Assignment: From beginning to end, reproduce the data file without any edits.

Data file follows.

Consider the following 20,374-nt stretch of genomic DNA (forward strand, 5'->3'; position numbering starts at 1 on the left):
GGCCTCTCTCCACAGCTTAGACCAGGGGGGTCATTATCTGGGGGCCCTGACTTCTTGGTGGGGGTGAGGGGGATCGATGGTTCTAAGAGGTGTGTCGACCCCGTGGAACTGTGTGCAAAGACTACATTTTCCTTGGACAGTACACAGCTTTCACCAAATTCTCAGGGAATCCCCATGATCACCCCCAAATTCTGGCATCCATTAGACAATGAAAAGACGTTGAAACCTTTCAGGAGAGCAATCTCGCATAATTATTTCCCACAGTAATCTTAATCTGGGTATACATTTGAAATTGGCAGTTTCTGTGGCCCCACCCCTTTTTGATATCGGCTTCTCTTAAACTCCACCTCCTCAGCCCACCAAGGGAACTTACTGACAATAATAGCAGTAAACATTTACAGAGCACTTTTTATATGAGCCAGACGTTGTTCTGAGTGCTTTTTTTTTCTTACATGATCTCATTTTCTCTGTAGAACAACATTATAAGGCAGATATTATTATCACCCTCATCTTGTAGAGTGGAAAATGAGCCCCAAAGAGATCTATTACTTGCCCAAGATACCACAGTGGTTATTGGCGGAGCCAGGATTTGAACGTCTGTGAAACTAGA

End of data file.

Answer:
Consider the following 20,374-nt stretch of genomic DNA (forward strand, 5'->3'; position numbering starts at 1 on the left):
GGCCTCTCTCCACAGCTTAGACCAGGGGGGTCATTATCTGGGGGCCCTGACTTCTTGGTGGGGGTGAGGGGGATCGATGGTTCTAAGAGGTGTGTCGACCCCGTGGAACTGTGTGCAAAGACTACATTTTCCTTGGACAGTACACAGCTTTCACCAAATTCTCAGGGAATCCCCATGATCACCCCCAAATTCTGGCATCCATTAGACAATGAAAAGACGTTGAAACCTTTCAGGAGAGCAATCTCGCATAATTATTTCCCACAGTAATCTTAATCTGGGTATACATTTGAAATTGGCAGTTTCTGTGGCCCCACCCCTTTTTGATATCGGCTTCTCTTAAACTCCACCTCCTCAGCCCACCAAGGGAACTTACTGACAATAATAGCAGTAAACATTTACAGAGCACTTTTTATATGAGCCAGACGTTGTTCTGAGTGCTTTTTTTTTCTTACATGATCTCATTTTCTCTGTAGAACAACATTATAAGGCAGATATTATTATCACCCTCATCTTGTAGAGTGGAAAATGAGCCCCAAAGAGATCTATTACTTGCCCAAGATACCACAGTGGTTATTGGCGGAGCCAGGATTTGAACGTCTGTGAAACTAGA